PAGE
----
Move-in numbers are approaching “normality” as the Covid-19 pandemic stretches into the fall — and to maintain this trend, senior living providers must stay focused on building and maintaining consumer confidence.
That’s according to Larry Kutscher, CEO of A Place for Mom, the largest online referral platform for the industry.
The company’s test survey of senior living communities on the APFM platform revealed that 97% are now accepting new residents, Kutscher recently told Senior Housing News. At the height of the Covid-19 outbreak in the Northeast in the spring, 59% of communities in the APFM network in that region were closed to new admissions. As of mid-August, only about 5% of Northeastern communities were closed to new residents.
Meanwhile, even as the pandemic has surged in other parts of the country, providers appear to have gotten a handle on how to conduct move-ins while maintaining safety. In Florida, for example, only 9% of communities were closed for new move-in as of mid-August. That was an increase from only 5% of communities closed about 50 days ago, but goes to show that even as Covid-19 cases accelerated in the Sunshine State, senior living communities did not shut down en masse to new residents.
“I look at August, and we’re approaching normality,” Kutscher said, regarding move-ins. “We think that in the fourth quarter, move-in numbers could likely be back to where they were — we’re seeing it already in August and July, that we’re close to that. I think that’s a general trend.”
It’s a perspective borne out by recent comments from other senior living leaders. Discovery Senior Living CEO Richard Hutchinson, for example, believes that move-in velocity for the company’s independent living portfolio could return to pre-pandemic levels in September and beyond. Bonita Springs, Florida-based Discovery operates more than 60 communities nationwide, with 32 having IL as a major component.
As they re-open to new admissions, senior living communities are also beginning to normalize their operations, with substantial precautions in place. Within the APFM network, 50% of the largest communities were offering physical tours, 54% were allowing visitors in some fashion, and 62% were offering meals in dining rooms as of mid-August. For smaller communities, those numbers were even higher in some cases, with 77% offering dining room meals.
While these numbers reflect positive momentum for operators, A Place for Mom “hears constantly” from consumers about two reasons they are hesitant to make a move to senior living, Kutscher said. One reason is not knowing whether they will be able to see their loved ones in light of visitor restrictions, and another source of hesitation is over the length of an initial quarantine period for new residents.
Providers are moving to address these concerns, Kutscher notes. For example, more widespread and rapid Covid-19 testing has enabled some providers to shorten the length of an initial isolation period for new residents. And, providers have gotten creative to facilitate visitation in outdoor spaces and other venues.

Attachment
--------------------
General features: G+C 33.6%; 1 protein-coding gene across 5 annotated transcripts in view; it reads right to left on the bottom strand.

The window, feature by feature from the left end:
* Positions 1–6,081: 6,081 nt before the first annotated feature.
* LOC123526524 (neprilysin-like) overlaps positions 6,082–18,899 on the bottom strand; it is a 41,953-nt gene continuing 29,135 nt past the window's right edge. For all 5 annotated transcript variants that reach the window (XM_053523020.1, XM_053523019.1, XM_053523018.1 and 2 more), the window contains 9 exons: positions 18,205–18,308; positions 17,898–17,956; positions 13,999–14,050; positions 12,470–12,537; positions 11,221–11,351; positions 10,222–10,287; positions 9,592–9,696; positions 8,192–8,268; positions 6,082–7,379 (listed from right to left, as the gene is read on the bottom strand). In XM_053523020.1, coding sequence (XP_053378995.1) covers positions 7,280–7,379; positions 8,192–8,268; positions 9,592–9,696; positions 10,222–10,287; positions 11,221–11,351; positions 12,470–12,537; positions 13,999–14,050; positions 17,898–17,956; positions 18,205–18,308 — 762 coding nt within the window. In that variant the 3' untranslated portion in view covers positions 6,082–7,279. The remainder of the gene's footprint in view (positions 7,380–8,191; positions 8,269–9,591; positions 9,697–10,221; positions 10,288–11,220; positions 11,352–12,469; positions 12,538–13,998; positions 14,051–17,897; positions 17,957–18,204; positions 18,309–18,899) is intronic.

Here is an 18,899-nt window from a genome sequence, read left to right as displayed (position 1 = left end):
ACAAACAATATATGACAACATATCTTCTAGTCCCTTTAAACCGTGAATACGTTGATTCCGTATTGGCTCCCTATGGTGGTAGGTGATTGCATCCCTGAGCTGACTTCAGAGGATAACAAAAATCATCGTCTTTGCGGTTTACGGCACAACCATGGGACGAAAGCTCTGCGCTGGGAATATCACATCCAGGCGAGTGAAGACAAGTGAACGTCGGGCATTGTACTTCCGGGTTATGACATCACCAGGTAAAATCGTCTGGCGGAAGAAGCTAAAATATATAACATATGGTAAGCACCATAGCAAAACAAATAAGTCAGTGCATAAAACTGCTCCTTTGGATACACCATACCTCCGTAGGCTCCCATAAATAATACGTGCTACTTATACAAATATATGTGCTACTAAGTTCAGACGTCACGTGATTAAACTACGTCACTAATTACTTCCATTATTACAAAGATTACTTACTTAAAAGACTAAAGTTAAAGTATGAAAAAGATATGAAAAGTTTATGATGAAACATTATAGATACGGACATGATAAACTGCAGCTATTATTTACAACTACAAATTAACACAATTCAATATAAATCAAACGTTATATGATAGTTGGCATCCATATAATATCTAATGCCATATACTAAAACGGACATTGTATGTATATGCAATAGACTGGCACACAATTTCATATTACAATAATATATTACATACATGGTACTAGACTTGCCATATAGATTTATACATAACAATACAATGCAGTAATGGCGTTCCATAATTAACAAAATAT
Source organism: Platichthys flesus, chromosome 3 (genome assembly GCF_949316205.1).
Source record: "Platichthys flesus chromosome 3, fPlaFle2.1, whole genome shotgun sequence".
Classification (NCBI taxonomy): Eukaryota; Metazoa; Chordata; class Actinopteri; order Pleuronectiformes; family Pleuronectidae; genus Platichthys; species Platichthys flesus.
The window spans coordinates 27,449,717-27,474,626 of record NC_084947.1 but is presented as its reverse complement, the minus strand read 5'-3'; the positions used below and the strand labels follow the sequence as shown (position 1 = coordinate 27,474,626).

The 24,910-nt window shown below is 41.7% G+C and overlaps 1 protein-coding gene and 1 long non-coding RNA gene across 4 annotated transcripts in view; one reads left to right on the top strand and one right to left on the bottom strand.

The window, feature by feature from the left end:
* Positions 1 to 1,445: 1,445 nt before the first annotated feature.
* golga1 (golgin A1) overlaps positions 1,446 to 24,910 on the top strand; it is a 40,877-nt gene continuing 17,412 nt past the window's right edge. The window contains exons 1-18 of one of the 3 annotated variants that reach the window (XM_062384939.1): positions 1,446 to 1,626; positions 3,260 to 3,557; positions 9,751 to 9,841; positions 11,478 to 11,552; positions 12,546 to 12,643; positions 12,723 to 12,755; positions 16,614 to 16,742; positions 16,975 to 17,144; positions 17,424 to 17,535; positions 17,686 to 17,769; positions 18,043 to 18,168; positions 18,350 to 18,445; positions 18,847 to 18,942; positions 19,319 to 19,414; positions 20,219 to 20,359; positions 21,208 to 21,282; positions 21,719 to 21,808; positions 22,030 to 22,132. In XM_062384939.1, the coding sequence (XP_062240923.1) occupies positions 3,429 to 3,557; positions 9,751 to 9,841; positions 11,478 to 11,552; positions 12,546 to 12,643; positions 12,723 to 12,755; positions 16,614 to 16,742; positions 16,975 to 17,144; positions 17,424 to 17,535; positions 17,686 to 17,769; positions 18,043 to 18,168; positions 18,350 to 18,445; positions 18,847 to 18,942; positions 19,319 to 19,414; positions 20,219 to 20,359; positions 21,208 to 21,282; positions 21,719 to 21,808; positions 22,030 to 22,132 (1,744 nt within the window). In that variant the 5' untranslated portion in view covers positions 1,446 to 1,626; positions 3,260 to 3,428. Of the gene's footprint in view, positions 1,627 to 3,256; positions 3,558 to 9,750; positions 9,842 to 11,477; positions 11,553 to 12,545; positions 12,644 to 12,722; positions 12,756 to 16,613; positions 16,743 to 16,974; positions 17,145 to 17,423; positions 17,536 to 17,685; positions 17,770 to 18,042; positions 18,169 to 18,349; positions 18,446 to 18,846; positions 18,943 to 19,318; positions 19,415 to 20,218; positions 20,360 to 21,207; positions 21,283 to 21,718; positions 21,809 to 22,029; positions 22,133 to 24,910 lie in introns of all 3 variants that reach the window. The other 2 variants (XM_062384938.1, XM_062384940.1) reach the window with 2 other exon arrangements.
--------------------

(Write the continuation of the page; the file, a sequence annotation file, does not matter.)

“While we’re doing those behaviors, it has to be very structured and predictable, so that consumers have confidence,” Kutscher emphasized.
Even as a semblance of normality is returning to senior living, the pandemic has led to lasting changes. For example, Kutscher believes that virtual tours will continue to be an important tool in the sales and marketing process. With that in mind, APFM created a virtual tour app and has been receiving positive feedback on it.
“If you had told me in January that we would have almost every one of our communities excited about using virtual tours, I would not have believed it, but that’s what’s happened,” he said.
Although in-person tours are making a comeback, senior living providers and consumers alike now see how virtual tours can be used effectively to give a flavor of a community and help people whittle down their choices.
“I think the adoption is going to continue to grow,” Kutscher said of the virtual tour app.
Kutscher was named CEO of A Place for Mom in late April 2019; needless to say, he did not expect to be leading through a global pandemic one year later. Still, the company has continued to make progress on some of the goals that he laid out, including segmenting its customer base to provide more tailored service. Kutscher also believes that APFM has made progress in repairing and forging stronger relationships with senior living providers, which at times in the past have sharply criticized A Place for Mom.
“I have a gut feel that our relationships are better and stronger, and that we’ve been able to help communities through the Covid time, and that we’re adding value to them and giving insight and truly partnering with them in a way we haven’t in the past,” Kutscher said. “That’s my belief. I know we have a lot to continue to prove.”
Next steps for APFM include rolling out a new website with fresh content, and continuing to make investments in the consumer and family experiences.
“This has been a challenging year in general,” Kutscher said. “The thing that I feel really good about is that we’ve had to cut costs and change some of our plans, but we’ve kept our focus on that transformation, and we’ve continued to invest in and build up our new technology platforms.”
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